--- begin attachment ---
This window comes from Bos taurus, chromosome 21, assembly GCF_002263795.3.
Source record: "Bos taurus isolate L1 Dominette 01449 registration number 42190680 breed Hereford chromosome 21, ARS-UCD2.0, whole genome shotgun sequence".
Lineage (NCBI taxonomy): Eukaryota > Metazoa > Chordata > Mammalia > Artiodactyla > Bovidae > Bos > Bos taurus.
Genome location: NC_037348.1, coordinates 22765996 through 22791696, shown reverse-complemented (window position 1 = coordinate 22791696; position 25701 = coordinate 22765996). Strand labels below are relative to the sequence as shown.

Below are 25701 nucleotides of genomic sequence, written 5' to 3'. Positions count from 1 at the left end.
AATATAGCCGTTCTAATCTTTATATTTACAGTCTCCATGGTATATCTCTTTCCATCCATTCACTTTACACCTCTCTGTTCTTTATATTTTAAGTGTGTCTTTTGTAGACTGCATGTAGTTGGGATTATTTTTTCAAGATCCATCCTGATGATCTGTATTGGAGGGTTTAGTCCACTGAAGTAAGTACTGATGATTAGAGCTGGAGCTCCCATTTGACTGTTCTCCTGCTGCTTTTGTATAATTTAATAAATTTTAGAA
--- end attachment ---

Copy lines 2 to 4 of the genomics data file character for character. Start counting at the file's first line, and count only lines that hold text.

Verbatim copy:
Source record: "Bos taurus isolate L1 Dominette 01449 registration number 42190680 breed Hereford chromosome 21, ARS-UCD2.0, whole genome shotgun sequence".
Lineage (NCBI taxonomy): Eukaryota > Metazoa > Chordata > Mammalia > Artiodactyla > Bovidae > Bos > Bos taurus.
Genome location: NC_037348.1, coordinates 22765996 through 22791696, shown reverse-complemented (window position 1 = coordinate 22791696; position 25701 = coordinate 22765996). Strand labels below are relative to the sequence as shown.